Since that time we have heard details over and over again of individuals who have been involved in these kinds of things. There have been other individuals charged and a few others convicted. The web is getting wider. Things are starting to unravel for the government in terms of its ability to have the confidence of the people.

    To govern effectively one must have the trust of the people. I would submit that the government is quickly losing the trust of the people because of this mismanagement. It is not only because of mismanagement. The motion before us today simply highlights the mismanagement or incompetence of the government dealing with this particular issue sooner.

  +-(1540)  

    The bigger scandal of ad agencies getting government contracts and kicking back dollars to the Liberal Party went beyond mismanagement and incompetence. It went a level further. These are the kinds of things that disturb taxpayers. They disturb people who work hard and send their tax dollars to Ottawa only to seem them spent in these kinds of ways.

    The government is intent on going after the provinces to get the $3.3 billion back. As others in this place have mentioned, that would have a dramatic effect on the provinces, on communities and on individuals in their everyday lives because the dollars have already been budgeted by the provinces for health care and education.

    The federal government is already decreasing funding for health care and other priority areas. Why is that? Part of the reason is that it takes the hard earned tax dollars of Canadians and wastes or mismanages them on things like the Groupe Everest and Groupaction contracts. The dollars do not go to health care. They go to Liberal friends. That is unconscionable, and the government will be held to account for it.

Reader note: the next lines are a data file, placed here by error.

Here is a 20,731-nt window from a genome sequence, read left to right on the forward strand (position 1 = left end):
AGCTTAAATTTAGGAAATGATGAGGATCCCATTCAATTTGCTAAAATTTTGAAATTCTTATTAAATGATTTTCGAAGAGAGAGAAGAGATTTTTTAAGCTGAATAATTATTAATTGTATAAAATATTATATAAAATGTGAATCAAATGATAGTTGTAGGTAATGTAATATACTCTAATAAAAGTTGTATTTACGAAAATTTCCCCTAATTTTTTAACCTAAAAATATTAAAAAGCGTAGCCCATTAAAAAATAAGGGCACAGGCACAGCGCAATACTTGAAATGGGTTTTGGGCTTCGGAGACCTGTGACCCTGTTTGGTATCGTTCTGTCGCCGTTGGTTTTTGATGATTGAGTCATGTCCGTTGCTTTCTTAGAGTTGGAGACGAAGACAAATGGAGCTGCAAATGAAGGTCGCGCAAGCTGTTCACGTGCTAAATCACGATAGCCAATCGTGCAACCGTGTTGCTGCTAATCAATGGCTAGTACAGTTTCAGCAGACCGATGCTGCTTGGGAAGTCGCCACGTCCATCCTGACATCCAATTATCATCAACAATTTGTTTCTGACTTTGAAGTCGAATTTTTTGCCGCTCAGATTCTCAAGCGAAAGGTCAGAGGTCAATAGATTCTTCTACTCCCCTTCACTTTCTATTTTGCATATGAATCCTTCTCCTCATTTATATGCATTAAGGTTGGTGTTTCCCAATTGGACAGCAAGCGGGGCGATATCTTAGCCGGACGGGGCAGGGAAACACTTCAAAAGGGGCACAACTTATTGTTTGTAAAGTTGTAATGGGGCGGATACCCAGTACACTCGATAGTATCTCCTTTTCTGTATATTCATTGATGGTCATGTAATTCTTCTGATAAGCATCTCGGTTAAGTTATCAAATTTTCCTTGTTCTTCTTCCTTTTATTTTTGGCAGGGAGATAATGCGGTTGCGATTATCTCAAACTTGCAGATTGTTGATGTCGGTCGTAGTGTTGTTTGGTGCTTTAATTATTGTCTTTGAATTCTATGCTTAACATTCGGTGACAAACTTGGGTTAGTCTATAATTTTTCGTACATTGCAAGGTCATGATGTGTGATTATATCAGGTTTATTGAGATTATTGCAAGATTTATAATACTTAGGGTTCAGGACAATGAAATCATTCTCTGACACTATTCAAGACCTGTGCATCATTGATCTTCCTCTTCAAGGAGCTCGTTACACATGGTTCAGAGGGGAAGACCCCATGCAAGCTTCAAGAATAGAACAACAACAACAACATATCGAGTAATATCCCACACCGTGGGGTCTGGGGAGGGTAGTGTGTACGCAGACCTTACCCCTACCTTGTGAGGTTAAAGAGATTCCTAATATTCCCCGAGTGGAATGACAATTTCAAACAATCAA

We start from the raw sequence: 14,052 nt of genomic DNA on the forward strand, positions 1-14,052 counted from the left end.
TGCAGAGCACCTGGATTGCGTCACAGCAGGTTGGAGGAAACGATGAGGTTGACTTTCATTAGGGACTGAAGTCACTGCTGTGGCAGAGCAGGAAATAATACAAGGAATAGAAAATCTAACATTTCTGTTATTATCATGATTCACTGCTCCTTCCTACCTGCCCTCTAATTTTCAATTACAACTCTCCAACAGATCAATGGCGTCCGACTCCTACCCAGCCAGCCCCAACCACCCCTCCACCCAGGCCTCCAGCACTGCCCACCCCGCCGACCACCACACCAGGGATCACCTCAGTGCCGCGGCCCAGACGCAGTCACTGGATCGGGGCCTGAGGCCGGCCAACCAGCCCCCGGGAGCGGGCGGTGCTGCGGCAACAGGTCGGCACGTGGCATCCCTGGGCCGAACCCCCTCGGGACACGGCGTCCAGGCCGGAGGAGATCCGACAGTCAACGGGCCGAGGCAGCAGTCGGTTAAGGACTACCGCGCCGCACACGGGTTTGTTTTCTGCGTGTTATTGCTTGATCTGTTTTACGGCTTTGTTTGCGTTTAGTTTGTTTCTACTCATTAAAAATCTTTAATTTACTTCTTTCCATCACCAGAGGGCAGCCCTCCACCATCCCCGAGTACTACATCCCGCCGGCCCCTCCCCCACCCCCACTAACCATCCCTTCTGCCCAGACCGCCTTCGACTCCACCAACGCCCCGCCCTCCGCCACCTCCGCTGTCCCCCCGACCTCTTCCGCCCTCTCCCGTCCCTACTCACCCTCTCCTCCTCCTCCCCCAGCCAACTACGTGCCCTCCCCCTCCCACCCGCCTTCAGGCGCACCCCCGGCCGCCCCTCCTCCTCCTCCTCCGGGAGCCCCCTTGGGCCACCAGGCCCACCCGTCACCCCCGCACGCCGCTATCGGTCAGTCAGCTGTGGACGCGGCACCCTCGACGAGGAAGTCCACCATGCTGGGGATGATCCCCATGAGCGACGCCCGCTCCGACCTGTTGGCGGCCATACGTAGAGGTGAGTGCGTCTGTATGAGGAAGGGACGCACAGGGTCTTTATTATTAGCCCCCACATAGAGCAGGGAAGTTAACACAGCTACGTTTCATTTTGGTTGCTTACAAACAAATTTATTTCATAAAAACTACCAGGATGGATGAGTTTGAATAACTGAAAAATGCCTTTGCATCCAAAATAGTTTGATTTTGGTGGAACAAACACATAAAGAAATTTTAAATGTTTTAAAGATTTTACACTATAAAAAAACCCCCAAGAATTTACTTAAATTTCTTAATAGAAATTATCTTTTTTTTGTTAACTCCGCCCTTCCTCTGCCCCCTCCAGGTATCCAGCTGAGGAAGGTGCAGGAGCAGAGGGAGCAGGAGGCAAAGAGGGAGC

How can the people of Canada trust the group on the other side of the House whose members tell them not to worry because they will take care of the overpayment and manage the issue? How can Canadians trust them when they say they will fix the contracting problems by looking at contracts to see if they need to be altered, changed or not given in the future? In many ways it is like the fox minding the chicken coop. These are the individuals who have been responsible for the administration of government since 1993, so how can they be trusted to handle taxpayer dollars responsibly? The case is gaining weight day by day as each new scandal rolls out on the government side.

    In my province of British Columbia the softwood lumber issue is huge. My hon. colleague from Vancouver Island has been on the case for years. It has had a devastating impact on the economy of British Columbia. It is an issue the federal government has not paid enough attention to. With the provinces hurting already, the federal government's move to claw back the overpayments would magnify the impact on our communities.

    In my own riding of Dewdney--Alouette there are many remanufacturers of lumber products who should not be included in the softwood lumber dispute. Even the international trade minister has said that. However they are, and they are losing their jobs because the government has not addressed the issue.

    My hon. colleague from Edmonton mentioned that the government's contribution to health care has been declining. It is down to 14%. These kinds of actions have a direct effect on the people at home. There is one taxpayer, and the taxpayer is bearing the burden of the government's mismanagement and scandalous behaviour. It is hurting the taxpayer in a big way.